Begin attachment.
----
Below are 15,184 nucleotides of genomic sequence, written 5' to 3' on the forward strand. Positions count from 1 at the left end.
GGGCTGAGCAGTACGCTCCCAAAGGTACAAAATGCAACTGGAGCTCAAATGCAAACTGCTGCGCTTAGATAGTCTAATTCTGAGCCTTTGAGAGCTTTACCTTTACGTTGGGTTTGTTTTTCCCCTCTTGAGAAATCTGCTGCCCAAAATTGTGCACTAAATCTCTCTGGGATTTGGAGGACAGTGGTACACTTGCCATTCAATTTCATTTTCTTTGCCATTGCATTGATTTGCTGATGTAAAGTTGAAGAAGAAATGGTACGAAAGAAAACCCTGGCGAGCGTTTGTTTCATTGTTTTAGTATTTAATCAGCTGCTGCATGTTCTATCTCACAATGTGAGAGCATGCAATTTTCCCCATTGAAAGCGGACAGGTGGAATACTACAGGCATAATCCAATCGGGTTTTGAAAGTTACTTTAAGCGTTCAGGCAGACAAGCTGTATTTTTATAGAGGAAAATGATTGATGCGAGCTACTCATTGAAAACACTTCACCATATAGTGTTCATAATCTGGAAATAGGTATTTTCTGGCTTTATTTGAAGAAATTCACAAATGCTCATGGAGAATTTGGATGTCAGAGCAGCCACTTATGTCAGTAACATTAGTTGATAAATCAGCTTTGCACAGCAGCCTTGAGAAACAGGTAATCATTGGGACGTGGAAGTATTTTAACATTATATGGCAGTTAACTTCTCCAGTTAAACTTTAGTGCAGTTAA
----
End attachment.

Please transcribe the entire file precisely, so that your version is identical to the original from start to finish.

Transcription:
Below are 15,184 nucleotides of genomic sequence, written 5' to 3' on the forward strand. Positions count from 1 at the left end.
GGGCTGAGCAGTACGCTCCCAAAGGTACAAAATGCAACTGGAGCTCAAATGCAAACTGCTGCGCTTAGATAGTCTAATTCTGAGCCTTTGAGAGCTTTACCTTTACGTTGGGTTTGTTTTTCCCCTCTTGAGAAATCTGCTGCCCAAAATTGTGCACTAAATCTCTCTGGGATTTGGAGGACAGTGGTACACTTGCCATTCAATTTCATTTTCTTTGCCATTGCATTGATTTGCTGATGTAAAGTTGAAGAAGAAATGGTACGAAAGAAAACCCTGGCGAGCGTTTGTTTCATTGTTTTAGTATTTAATCAGCTGCTGCATGTTCTATCTCACAATGTGAGAGCATGCAATTTTCCCCATTGAAAGCGGACAGGTGGAATACTACAGGCATAATCCAATCGGGTTTTGAAAGTTACTTTAAGCGTTCAGGCAGACAAGCTGTATTTTTATAGAGGAAAATGATTGATGCGAGCTACTCATTGAAAACACTTCACCATATAGTGTTCATAATCTGGAAATAGGTATTTTCTGGCTTTATTTGAAGAAATTCACAAATGCTCATGGAGAATTTGGATGTCAGAGCAGCCACTTATGTCAGTAACATTAGTTGATAAATCAGCTTTGCACAGCAGCCTTGAGAAACAGGTAATCATTGGGACGTGGAAGTATTTTAACATTATATGGCAGTTAACTTCTCCAGTTAAACTTTAGTGCAGTTAA